Aging is a unique process for everyone – we’ve all known people at 70 who are still training for triathlons, and we’ve all known people who are also 70 who are entering nursing homes because they are physically or mentally needing additional help. While 55 may be the age you can start getting senior discounts, and 65 may be the age where you can start getting Medicare benefits, there’s not a standard age where “elderly” adults become vulnerable.
However, most seniors will reach a point in their lives where they need extra care; many seniors will, sadly, reach a point in their lives where they are no longer able to make decisions on their own or care for themselves on their own, and need to be complete dependent on someone else to look out for them.
That may be when it’s time to enter a guardian into the picture. In the state of Texas, appointing guardianship is a frequent elder law step that families and caretakers of elderly adults need to take in order to ensure the best care for their loved one. Guardianship can be confusing, so here are some things that you should know about it before you move forward!
What is guardianship, and when is it necessary?
Guardianship is a legal designation that gives someone the legal authority to make decisions (personal, legal, medical, and financial) on behalf of another person in the other person’s best interests.
For example, if your elderly father develops dementia, he may not be able to manage his own affairs any longer. You can grocery shop for him and hire a house cleaner for him, but legally, you may not be able to access his bank accounts or get him the right medical care or do a host of other things you need to be able to do on his behalf. Making yourself his legal guardian would allow you to provide the highest quality care possible!
The tough part about guardianship is that it effectively takes away legal rights from the person and gives them to the guardian. Texas laws direct the court to, when possible, encourage the self-independence of the incapacitated person. According to Texas laws, guardianship should only be as restrictive as indicated by the person’s limitations and as is necessary to promote their well-being, but sometimes this involves depriving elderly adults the right to make fundamental decisions about their welfare, money, and lives. This can be difficult for both seniors (if and when they are able to understand) and their families to get past, but often, it is necessary.
How is it established?
In order to be appointed as your loved one’s legal guardian, you will need to file an application with the court of the Texas county in which your loved one resides. Your loved one will need to be served with this application, and other relatives or “interested persons” will need to be notified.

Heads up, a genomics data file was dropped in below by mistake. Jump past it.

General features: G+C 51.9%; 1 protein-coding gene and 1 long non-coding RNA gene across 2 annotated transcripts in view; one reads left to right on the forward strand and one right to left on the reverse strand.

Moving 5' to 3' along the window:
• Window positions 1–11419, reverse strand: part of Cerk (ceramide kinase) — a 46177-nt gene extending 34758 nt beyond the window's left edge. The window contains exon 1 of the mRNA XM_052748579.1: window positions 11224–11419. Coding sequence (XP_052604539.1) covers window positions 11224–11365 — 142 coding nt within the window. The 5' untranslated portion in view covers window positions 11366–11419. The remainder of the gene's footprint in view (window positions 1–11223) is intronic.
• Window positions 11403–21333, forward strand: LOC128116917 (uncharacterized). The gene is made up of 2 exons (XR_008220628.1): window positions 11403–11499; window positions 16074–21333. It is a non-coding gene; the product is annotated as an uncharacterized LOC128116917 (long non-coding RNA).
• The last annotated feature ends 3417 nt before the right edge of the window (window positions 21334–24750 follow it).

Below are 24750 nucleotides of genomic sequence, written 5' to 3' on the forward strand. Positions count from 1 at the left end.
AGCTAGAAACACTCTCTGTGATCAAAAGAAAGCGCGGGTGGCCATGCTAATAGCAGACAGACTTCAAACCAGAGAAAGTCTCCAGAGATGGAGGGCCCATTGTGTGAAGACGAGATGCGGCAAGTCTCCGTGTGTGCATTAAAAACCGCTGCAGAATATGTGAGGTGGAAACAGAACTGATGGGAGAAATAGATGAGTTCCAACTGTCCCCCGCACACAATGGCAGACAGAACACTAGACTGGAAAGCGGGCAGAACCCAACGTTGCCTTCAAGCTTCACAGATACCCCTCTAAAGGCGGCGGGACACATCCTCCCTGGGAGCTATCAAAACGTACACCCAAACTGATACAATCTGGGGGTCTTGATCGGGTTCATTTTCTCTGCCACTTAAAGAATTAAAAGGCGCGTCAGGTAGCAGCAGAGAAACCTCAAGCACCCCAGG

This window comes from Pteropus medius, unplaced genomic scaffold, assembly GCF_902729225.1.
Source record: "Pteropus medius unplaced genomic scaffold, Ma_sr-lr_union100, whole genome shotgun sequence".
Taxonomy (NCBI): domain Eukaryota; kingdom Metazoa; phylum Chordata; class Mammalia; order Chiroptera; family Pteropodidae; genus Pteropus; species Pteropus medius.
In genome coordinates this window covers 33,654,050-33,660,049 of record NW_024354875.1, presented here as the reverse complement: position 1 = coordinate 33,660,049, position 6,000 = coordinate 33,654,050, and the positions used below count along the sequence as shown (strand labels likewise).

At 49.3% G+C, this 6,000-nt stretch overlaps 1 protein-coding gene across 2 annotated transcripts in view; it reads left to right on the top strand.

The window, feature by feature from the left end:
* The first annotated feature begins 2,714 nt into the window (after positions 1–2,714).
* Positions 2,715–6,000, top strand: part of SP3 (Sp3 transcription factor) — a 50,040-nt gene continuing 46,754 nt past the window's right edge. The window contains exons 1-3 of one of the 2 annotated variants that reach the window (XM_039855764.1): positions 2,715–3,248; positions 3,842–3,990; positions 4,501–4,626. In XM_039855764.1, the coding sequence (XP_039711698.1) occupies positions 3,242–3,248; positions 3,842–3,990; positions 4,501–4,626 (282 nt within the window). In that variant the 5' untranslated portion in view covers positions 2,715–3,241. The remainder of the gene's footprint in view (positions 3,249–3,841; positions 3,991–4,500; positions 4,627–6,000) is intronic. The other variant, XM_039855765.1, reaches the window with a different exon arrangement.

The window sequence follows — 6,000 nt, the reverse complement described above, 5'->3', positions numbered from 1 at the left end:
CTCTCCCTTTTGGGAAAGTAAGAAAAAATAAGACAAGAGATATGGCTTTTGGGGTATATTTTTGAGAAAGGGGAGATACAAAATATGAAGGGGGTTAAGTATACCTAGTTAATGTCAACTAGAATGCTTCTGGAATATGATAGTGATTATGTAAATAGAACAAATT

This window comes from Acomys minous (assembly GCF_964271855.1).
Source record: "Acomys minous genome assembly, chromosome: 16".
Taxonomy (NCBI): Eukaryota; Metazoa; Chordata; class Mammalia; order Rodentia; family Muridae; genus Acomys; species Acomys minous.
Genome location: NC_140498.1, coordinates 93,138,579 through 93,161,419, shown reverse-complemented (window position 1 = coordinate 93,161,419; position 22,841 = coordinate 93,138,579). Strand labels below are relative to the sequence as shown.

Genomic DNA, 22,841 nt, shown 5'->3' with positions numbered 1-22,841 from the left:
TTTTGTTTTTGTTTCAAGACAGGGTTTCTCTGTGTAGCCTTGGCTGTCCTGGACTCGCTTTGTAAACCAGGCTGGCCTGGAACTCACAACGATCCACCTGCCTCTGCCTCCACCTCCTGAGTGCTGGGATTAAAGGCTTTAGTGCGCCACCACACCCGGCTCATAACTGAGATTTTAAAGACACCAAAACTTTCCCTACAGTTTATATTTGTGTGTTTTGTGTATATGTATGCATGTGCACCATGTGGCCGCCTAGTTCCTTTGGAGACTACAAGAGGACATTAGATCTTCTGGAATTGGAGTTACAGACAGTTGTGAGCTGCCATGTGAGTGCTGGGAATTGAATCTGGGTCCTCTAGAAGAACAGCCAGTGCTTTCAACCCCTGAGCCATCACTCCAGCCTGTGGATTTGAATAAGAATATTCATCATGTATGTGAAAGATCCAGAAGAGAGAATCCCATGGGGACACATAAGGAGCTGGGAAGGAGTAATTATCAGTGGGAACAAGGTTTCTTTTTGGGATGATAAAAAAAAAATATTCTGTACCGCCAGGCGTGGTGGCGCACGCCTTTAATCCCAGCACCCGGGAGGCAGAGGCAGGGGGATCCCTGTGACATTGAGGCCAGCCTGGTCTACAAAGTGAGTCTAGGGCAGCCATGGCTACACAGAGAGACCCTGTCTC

A doctor will need to evaluate your loved one to certify their incapacitation (for these are the grounds upon which guardianship will likely be granted) and an attorney ad litem will be appointed to represent your elderly loved one’s interest. You, your loved one (if they are able to), and the attorneys will attend a court hearing where all the evidence will be presented about why guardianship is necessary.
Typically, the court will want to know that alternatives were tried and that this is the best final option. An experienced elder law attorney who is familiar with guardianships can build and present strong case.
If guardianship is granted, you have to sign an agreement under oath, post a bond, and you will be issued “Letters of Guardianship” by the court that give you the legal right to take care of your elderly loved one.
Responsibilities of guardians
Essentially, as your loved one’s guardian, you have many legal duties that all boil down to taking great care of them! The court will officially delegate specific responsibilities to you, but these may include:
- Paying their bills and managing their money/assets wisely for their best interests (not your own gain)
- Ensuring their living situation is amenable
- Providing care, supervision, protection, clothing, food, medical care, and shelter
- And more.
You are not responsible, as a guardian, for:
- Any illegal actions that the ward (your elderly loved one) may commit
- Personally funding the ward’s living expenses or past debts – this may come out of their own estate.
- Personally supervising a ward around the clock (you can, and may need to, hire help for this or place them in a nursing home)
- Using force to make them take medication which they refuse to take
Particularly if the family or your loved one doesn’t feel ready to apply for guardianship, you do have other options! Designating a power of attorney can limit the authority that someone would have over managing your elderly loved one’s financial, medical, personal, or legal affairs. A trust could be established to protect their assets and allow for a trustee to manage them, without a guardianship being necessary. There is also something known as a supported decision-making agreement, which could allow for some rights to be shared between an elderly person and a would-be guardian.
Consult with an elder law attorney who can help you
Navigating guardianship, particularly the court processes and paperwork involved but also the emotional toll of it, can be extremely challenging. That’s why it is highly recommended to work with a compassionate local Texas lawyer who is experienced in guardianship matters and who can guide you and your family to the best solution.
Attorney Michelle E. Murphy has been helping seniors and their caretakers with guardianship for over 20 years. She knows Texas state laws and she will take the time to explain everything you need to know so you can make informed, confident decisions. She is committed to giving you peace of mind for the future! Call today to schedule a free consultation and discover your next steps.